EN: about here, about 300 - preposition or adverb?

matt1997

Member
french- France
Hello everyone, I struggle with the word ‘about’. To be honest, I understand each definition /possible transitions of it. However, I do not understand its function: whether it’s an adverb or a proposition.

I know these definitions:
-adverb=completes verb, adjective and adver, generally there is nothing after within the clause.
-preposition= connects nouns with other nouns ;a noun or group of nouns with a clause; a clause with a clause.


In the sentence : ´She told me about your party’, about is a preposition, as it is followed by a noun.

In the sentence: ´try not to rush about´, about is an adverb, as it has no following noun.

These phrases are simple so it’s quite easy to understand.
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However, according to an old book I bought,
´I left it about here’, about is a preposition. Why? Here is an adverb to me, so about should be one. I think.
’his parents worry about him’, about is a preposition. I would hesitate, and would like to pretend that both adverb or preposition can describe it, because about completes worry to me, even if there is an object complement.


The most complicated :
‘She has got about 300 movies’, about is an adverb (according to the book), whereas I don’t feel like it completes the verb much. Instead, it completes the Direct complement after it ´300 movies’ (which comprises nouns). So it should be a preposition to me.

´we shall meet at about seven o’clock’,about is an adverb, (according to the book). Why? It is followed by ´seven o clock’. It looks like a preposition to me.


´he’s just about ready’, about is an adverb, (according to the book). Even though, about completes ready (adjective) so about can be seen as an adverb, it seems that it completes the verb ´to be’ , which in french would imply that ´about’ is an adjective(attribute).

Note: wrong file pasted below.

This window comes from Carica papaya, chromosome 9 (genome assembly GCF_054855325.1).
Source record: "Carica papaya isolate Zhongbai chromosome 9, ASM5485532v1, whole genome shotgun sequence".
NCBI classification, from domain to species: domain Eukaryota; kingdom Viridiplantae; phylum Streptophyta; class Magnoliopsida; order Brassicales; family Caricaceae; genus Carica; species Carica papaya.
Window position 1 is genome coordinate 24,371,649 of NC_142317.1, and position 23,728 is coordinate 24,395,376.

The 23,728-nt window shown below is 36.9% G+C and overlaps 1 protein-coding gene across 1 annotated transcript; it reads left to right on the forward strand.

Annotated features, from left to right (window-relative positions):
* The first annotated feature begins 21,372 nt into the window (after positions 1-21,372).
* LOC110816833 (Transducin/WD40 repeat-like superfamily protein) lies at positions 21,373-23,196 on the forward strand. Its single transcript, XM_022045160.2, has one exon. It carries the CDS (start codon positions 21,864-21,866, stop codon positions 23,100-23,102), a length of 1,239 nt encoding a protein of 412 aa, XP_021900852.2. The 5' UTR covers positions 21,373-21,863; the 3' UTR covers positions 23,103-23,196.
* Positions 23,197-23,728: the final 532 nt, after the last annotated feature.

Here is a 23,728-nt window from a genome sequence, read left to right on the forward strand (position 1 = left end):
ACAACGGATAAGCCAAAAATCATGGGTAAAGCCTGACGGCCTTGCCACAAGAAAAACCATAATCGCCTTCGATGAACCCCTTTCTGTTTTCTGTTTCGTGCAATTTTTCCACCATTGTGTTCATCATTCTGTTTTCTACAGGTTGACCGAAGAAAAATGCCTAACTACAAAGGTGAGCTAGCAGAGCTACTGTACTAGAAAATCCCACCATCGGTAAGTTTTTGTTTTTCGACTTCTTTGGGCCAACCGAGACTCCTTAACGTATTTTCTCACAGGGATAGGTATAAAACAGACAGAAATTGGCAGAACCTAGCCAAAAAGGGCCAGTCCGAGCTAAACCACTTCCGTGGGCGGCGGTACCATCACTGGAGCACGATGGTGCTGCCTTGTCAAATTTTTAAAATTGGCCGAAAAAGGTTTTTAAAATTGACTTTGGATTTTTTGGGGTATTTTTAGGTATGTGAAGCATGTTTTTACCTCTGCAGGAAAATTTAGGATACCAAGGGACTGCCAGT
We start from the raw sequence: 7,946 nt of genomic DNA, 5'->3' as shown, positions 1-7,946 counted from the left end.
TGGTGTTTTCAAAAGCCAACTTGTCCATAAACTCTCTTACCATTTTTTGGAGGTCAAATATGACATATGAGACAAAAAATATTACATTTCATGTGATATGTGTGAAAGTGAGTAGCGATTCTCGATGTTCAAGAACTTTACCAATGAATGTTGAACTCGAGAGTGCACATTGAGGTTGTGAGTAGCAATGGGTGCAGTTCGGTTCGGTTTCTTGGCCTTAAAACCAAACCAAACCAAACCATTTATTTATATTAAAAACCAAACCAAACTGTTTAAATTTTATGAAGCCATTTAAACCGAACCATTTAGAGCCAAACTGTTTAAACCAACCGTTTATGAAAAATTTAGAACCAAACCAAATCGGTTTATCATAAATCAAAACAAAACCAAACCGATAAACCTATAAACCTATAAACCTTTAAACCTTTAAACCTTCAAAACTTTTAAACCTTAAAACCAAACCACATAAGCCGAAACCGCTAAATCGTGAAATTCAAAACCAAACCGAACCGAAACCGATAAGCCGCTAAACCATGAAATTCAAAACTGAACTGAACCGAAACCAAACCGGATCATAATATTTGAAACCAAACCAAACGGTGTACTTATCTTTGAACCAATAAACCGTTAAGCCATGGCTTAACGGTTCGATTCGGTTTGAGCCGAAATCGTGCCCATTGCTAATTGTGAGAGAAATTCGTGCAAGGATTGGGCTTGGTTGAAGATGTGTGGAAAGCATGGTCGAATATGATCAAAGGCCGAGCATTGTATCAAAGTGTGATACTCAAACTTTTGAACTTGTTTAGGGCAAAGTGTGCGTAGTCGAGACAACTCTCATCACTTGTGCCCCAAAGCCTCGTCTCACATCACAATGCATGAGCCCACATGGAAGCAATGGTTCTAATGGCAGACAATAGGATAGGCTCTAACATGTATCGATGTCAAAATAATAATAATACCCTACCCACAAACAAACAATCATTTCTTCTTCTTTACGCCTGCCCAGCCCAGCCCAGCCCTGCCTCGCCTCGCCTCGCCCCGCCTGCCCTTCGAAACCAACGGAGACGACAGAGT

Could you help me understand, why these denominations (from the authors) occurred? And why mine are false?.

I would like to understand the process to use the word correctly. I understand the different definitions of the word but wouldn’t know how to use it myself in every case.

kind regards,
 
  • pointvirgule

    Senior Member
    langue française
    ´I left it about here’, about is a preposition. Why? Here is an adverb to me, so about should be one. I think.
    Bonjour. Je crois comprendre que :
    here est adverbe dans I left it here (où here = at this place),
    – mais c'est un nom dans I left it about here (où here = this place). (Voir ici.)
    Et comme un adverbe ne peut pas modifier un nom, about est forcément une préposition dans ce cas.

    Mais attendez les avis des experts.
     
    Last edited:

    Hulalessar

    Senior Member
    English - England
    A bit of a problem with English is that not all words fit neatly into the "parts of speech" favoured by (traditional) grammarians. In my opinion:

    ´She told me about your party’ = preposition.
    ´try not to rush about´ = possibly adverb, but also arguably a particle if you consider "rush about" to be a phrasal verb.
    ´I left it about here’ = a bit of a tricky one as it can be argued that in this context "here" is a noun.
    ’his parents worry about him’ = either adverb or preposition depending on whether you consider "worry about" to be a phrasal verb.
    ’She has got about 300 movies’ and we shall meet at about seven o’clock’ = adverb as "about" means "approximately".
    ’he’s just about ready’ = adverb as "about" means "almost".
     
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